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The growing importance of Social Emotional Learning and the whole learner

Wellbeing and social-emotional learning (SEL) are critically important, and brain science is elevating our understanding that emotions, attitudes, and motivation are the ‘gate keepers’ of learning. So how do we use this knowledge to change the culture of our schools? This quote from a Franklin Covey Company promotional video, The Hidden Story, has really impacted me.   

‘If you could see into the hearts of others, feel what they feel, understand their struggles, hopes, fears, and joys…how would you treat them? How would your day be different? Just another day?’ 

Please do spend the time reviewing this short 2-minute video. I promise it will be worth it. I am very grateful to Thomas Murray and his brilliant book Personal and Authentic for introducing me to it.  

In the book, Murray states, ‘A child’s story defines the context in which his or her learning occurs’ (p48, Personal and Authentic – Thomas Murray). I wonder what individual student stories are in our schools? Stories can be difficult to see, our students (like the adults in the video) often wear masks that, intentionally or unintentionally, hide their truths from us. We are tasked with listening deeply because our students’ inner voice affects their emotions, attitudes, and behaviors on a daily basis.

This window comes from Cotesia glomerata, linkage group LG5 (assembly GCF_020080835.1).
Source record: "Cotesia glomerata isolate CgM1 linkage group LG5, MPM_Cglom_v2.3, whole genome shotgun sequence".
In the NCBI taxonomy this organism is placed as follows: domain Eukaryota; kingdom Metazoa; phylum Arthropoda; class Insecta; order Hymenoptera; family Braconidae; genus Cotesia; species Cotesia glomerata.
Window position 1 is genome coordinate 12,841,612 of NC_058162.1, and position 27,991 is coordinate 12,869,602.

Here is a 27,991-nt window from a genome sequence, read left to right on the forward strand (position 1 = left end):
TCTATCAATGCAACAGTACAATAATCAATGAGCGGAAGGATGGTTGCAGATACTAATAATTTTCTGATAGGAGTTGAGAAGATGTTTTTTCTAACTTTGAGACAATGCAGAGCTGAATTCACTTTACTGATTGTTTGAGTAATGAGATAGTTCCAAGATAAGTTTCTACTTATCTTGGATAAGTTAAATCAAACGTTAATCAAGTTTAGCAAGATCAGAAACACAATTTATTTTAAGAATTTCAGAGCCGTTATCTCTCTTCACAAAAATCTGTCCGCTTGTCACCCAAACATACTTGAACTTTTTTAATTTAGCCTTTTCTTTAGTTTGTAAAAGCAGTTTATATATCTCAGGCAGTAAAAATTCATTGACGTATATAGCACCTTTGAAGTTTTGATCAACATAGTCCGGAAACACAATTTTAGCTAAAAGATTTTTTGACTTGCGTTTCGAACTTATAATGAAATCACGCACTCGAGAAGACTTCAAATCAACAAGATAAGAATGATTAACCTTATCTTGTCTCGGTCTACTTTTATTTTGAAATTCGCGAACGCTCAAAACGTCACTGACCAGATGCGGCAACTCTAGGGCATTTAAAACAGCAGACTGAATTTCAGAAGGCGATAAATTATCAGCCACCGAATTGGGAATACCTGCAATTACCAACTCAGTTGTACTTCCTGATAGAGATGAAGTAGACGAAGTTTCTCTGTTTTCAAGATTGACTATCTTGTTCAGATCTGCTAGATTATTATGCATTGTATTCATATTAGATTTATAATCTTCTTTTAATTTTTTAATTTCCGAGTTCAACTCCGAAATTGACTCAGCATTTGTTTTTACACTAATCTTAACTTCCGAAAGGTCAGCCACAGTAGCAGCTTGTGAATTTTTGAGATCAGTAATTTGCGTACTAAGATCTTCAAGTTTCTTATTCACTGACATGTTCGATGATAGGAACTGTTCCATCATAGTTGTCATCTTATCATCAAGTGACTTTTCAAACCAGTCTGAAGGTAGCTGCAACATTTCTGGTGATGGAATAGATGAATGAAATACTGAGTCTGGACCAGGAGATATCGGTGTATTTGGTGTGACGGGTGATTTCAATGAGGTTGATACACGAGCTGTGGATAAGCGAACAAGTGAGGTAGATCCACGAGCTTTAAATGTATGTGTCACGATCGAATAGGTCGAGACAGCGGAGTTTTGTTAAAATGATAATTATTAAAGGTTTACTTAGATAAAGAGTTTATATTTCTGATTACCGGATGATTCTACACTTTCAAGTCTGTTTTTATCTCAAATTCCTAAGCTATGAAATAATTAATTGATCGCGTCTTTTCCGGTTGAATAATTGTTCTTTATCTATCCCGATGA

Schools are beginning to recognize the need to address wellness explicitly. Wellbeing and SEL are being prioritized, and many models emphasize their importance but need a curriculum to support them. Two examples are the OECD Learning Compass and the Deep Learning Framework. The OECD suggests that the idea of what it means to be successful in society has changed over the years to surround much more than purely economic and material success. Mental well-being is a widespread, shared goal across much of the world, and the focus on this will only continue to grow as time goes on. We are seeing a shift that is primarily focusing on children’s academic achievement is not enough. In order to help students reach their full potential, we must support them in strengthening their capabilities from a social and emotional standpoint. While SEL alone will not resolve all the current needs within our education system, it will play an integral role in helping prepare children to adapt and grow during these unusual times.